Isaiah portrayed John the Baptist as having been "A voice crying out in the wilderness." Surely this is an apt description of another John, another wholly dedicated servant of the Lord. Like the voice of John the Baptist, that of John Paul II the Pope was uncompromising and unwavering. By many of his followers John Paul was also judged to be too uncompromising, too unwavering. These same attributes cost the Baptist his head.
What did they cost the pope? On many moral issues, especially those involving human sexuality, it cost him and his principal advisers the universal and scrupulous compliance of a very significant number of Roman Catholics who believe that the spirit of reform set in motion by yet another John and subsequently by the world's bishops in council, has been seriously frustrated. There can be no doubt that this has, through the years, weighed heavily upon the shoulders of this great man.
It was always within the context of the above dynamic that he grimly warned against the erosion of moral values and the abuse of science. When many men and women were demanding respect for the perceived rights of various segments of society, it appeared that he alone could be heard demanding respect for what he perceived to be the rights of the Creator.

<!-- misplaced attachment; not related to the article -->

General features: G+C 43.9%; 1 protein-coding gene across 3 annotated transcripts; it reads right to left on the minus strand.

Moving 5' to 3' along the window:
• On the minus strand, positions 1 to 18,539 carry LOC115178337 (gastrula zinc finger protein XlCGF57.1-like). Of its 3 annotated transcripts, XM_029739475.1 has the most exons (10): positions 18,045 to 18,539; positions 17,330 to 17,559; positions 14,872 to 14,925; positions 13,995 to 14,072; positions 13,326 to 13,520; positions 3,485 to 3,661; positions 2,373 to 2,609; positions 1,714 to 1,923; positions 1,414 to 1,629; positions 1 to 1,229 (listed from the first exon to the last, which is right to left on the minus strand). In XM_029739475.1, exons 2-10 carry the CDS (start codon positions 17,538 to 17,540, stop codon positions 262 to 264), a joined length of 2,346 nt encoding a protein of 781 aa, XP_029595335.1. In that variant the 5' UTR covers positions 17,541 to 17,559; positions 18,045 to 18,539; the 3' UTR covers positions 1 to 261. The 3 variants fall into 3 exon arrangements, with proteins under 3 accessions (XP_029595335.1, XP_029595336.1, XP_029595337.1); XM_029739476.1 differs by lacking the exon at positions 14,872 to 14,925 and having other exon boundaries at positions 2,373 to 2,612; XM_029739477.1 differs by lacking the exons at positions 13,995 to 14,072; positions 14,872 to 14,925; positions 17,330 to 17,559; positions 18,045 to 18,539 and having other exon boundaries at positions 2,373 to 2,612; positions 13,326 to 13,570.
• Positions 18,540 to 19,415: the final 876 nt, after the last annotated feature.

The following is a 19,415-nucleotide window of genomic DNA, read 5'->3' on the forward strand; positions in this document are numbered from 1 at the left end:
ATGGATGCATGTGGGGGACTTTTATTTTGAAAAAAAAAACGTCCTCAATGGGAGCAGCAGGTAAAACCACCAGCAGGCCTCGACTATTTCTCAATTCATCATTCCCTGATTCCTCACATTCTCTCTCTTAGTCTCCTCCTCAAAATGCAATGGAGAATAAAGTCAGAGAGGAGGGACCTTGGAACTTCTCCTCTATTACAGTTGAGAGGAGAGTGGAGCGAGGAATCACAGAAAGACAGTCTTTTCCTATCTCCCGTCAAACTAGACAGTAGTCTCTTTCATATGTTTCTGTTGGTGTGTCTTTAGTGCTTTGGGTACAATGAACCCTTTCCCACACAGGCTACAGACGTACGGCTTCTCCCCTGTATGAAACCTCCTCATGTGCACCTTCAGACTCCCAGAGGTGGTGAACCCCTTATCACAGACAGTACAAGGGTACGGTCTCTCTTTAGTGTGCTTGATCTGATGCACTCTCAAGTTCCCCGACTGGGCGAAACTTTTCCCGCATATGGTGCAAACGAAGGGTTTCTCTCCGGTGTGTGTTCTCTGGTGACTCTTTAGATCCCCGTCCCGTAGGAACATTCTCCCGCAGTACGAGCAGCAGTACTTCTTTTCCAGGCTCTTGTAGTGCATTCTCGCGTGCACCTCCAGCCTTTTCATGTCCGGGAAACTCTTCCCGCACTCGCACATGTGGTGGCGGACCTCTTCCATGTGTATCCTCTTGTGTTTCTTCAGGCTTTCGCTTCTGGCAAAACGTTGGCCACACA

John Paul's often-criticized style of leadership was grounded in his experience as priest and bishop in Poland. We must not forget that he came face to face with both the extremes of the Nazi far right and the Communist far left. He learned that, under such conditions, the survival of the Church depended upon a tightly knit structure with a clear line of command. He carried this conviction with him when he came to Rome from where he successfully pursued his dream of an Eastern Europe set free from Communism's stranglehold.
This then was a pope whose primary focus was the problems of the world not the structures of the Church.
There can be no doubt that he was a world figure of whom we can be proud. History will record the impact of his long-standing loving respect for the Jewish people and of his having won over the Muslim world whose religion he hailed as a force for peace. As Andrew Britz observed in The Prairie Messenger of October 15th 2003: "Only John Paul could visit Morocco and have Islamic youth there cheer him as their own!"
As Canadians we will always remember his visit to Toronto in 2002 when as someone expressed it: "The bountiful energy of youth met the wisdom of the old man who could barely hold his head up."
"Live by the beatitudes," he told them, "the Church expects you to be the people of the beatitudes."
One young person, speaking I suspect for a generation, said to him: "You are a beacon of hope in a world of darkness."
But now, at least for the time being, there is silence in the wilderness.